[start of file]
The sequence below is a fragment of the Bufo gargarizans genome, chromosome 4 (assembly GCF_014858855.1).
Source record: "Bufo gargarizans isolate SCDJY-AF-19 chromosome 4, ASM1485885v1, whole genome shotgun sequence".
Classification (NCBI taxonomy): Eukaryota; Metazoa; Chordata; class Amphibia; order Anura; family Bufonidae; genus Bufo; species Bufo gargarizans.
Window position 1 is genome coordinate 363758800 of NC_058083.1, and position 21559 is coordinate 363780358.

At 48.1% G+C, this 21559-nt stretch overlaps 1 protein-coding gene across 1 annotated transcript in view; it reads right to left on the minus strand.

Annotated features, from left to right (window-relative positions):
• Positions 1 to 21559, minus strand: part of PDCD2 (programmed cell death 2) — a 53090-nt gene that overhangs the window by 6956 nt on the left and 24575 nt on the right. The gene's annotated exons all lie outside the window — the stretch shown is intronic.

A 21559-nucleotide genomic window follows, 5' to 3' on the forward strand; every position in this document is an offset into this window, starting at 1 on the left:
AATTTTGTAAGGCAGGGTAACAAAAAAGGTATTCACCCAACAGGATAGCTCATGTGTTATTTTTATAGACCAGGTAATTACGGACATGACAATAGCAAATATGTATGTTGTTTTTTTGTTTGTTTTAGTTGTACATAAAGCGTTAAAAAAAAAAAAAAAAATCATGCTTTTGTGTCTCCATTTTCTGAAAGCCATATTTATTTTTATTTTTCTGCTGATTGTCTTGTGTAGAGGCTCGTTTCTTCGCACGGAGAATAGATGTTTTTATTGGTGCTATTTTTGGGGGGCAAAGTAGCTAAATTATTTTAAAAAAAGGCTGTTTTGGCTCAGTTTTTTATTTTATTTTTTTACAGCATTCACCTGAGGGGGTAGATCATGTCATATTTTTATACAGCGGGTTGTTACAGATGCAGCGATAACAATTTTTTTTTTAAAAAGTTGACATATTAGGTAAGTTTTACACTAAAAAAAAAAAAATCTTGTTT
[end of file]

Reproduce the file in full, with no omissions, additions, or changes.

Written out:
The sequence below is a fragment of the Bufo gargarizans genome, chromosome 4 (assembly GCF_014858855.1).
Source record: "Bufo gargarizans isolate SCDJY-AF-19 chromosome 4, ASM1485885v1, whole genome shotgun sequence".
Classification (NCBI taxonomy): Eukaryota; Metazoa; Chordata; class Amphibia; order Anura; family Bufonidae; genus Bufo; species Bufo gargarizans.
Window position 1 is genome coordinate 363758800 of NC_058083.1, and position 21559 is coordinate 363780358.

At 48.1% G+C, this 21559-nt stretch overlaps 1 protein-coding gene across 1 annotated transcript in view; it reads right to left on the minus strand.

Annotated features, from left to right (window-relative positions):
• Positions 1 to 21559, minus strand: part of PDCD2 (programmed cell death 2) — a 53090-nt gene that overhangs the window by 6956 nt on the left and 24575 nt on the right. The gene's annotated exons all lie outside the window — the stretch shown is intronic.

A 21559-nucleotide genomic window follows, 5' to 3' on the forward strand; every position in this document is an offset into this window, starting at 1 on the left:
AATTTTGTAAGGCAGGGTAACAAAAAAGGTATTCACCCAACAGGATAGCTCATGTGTTATTTTTATAGACCAGGTAATTACGGACATGACAATAGCAAATATGTATGTTGTTTTTTTGTTTGTTTTAGTTGTACATAAAGCGTTAAAAAAAAAAAAAAAAATCATGCTTTTGTGTCTCCATTTTCTGAAAGCCATATTTATTTTTATTTTTCTGCTGATTGTCTTGTGTAGAGGCTCGTTTCTTCGCACGGAGAATAGATGTTTTTATTGGTGCTATTTTTGGGGGGCAAAGTAGCTAAATTATTTTAAAAAAAGGCTGTTTTGGCTCAGTTTTTTATTTTATTTTTTTACAGCATTCACCTGAGGGGGTAGATCATGTCATATTTTTATACAGCGGGTTGTTACAGATGCAGCGATAACAATTTTTTTTTTAAAAAGTTGACATATTAGGTAAGTTTTACACTAAAAAAAAAAAAATCTTGTTT